When Sen. Rand Paul (R-Ky.) introduced his bill to cut off all aid to the Palestinian Authority and remove all executive discretion, we immediately saw the problem. This was not because of some unique insight or some high-level source. It is widely known among Israel watchers and activists that the PA cooperates extensively with Israel on anti-terrorism measures. A bill that left no wiggle room for such pro-Israel efforts was going to be problematic. I had an extensive discussion with Rand Paul’s senior adviser Brian Darling and then wrote a blog post explaining this. After that blog post I had more conversation with a senior Rand Paul adviser who said that Rand Paul would be happy to look at such concerns. This was all a starting point for dialogue.
Then one of the most respected Israel experts, former deputy national security adviser for the Middle East Elliott Abrams (who engineered an agreement on settlements and helped forge a close relationship between Israel and the U.S.), wrote a piece explaining:
Why is this not smart legislation? Among other things, it is not smart because it would force a cut-off of any U.S. assistance to the Palestinian security forces.
Under Yasser Arafat, those forces, at that time thirteen in all, were disorganized, totally corrupt, and wholly politicized; the late Israeli Prime Minister Ariel Sharon used to call them “terror-security forces.” But since Arafat’s death in 2004 the United States has made a major effort to professionalize those forces. American generals have led efforts to train them, at bases in Jordan, and they have worked with American security and intelligence officials.
Perhaps more significantly, this effort has paid dividends in valuable cooperation against terror between Israeli and Palestinian forces. . . . If the Palestinian forces that we have trained stop cooperating with Israel, or start winking at Hamas terrorism, we should cut them off. Until that happens, a cut-off is foolish and possibly dangerous. Whatever the intent of Sen. Paul’s legislation, it is certainly no help to Israel.
And the American Israeli Public Affairs Committee let it be known it did not like the bill for precisely the reason we explained. An AIPAC source told me, “We are not supporting the Paul bill. We believe the law currently on the books is strong and ensures that aid is contingent on key conditions that help maintain America’s influence, keep Israel secure and advance the peace process. AIPAC supports a cut off of aid to any Palestinian government that includes an unreformed Hamas, and this is what is provided for in current law.”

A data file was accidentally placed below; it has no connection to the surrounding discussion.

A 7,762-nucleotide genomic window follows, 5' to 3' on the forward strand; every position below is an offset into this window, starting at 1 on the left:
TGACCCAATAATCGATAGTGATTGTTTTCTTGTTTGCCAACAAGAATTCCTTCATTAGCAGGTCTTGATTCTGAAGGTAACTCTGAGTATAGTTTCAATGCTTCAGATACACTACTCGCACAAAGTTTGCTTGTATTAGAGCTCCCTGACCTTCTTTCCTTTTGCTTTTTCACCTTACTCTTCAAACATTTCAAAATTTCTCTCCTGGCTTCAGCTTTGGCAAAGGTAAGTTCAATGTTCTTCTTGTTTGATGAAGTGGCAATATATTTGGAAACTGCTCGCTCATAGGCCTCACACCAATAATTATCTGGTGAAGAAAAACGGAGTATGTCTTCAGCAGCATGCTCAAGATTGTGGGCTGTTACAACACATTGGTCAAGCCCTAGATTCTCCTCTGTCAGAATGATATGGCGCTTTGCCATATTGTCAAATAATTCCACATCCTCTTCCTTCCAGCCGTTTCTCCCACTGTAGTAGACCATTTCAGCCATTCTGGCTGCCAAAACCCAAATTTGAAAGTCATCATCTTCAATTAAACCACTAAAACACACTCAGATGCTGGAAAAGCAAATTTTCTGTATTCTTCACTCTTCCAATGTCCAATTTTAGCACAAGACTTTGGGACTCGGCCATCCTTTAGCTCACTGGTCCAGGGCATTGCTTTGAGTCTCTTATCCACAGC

Understanding all this, one or more senators denied Rand Paul unanimous consent for his bill. His attempt to regain credibility with pro-Israel Republicans was dashed.
So what does Rand Paul do? Where is the willingness to listen to concerns? No, that’s a façade erected by aides. The real Rand Paul, whose knowledge is paper thin, attacks critics, accusing AIPAC of not being interested in defending the Jewish state. As when challenged before (on his comments about VP Dick Cheney and WWII, hiring the Southern Avenger, etc.) he lashes out: “I think the American people, if they knew that, would be very, very upset and think, you know what, those people are no longer lobbying in favor of America and Israel if they’re not willing to put restrictions on aid to Palestine.” (Tip: There is no “Palestine.” There is the Palestinian Authority. The PA would like to declare unilaterally a state, but even the current president won’t go along.)
Rand Paul’s charge is categorically false. Rand Paul either knows it is false or he hasn’t bother to talk to his own aides, to anyone at AIPAC or to any expert who has raised concerns. This is Paul in a nutshell. Craftier than his father, his world view is nevertheless is filled with half-truths, weird conspiracy theories and out-and-out falsehoods. When found out, he reacts peevishly and with reckless disregard for the truth. This is not presidential material. It’s not even Senate material.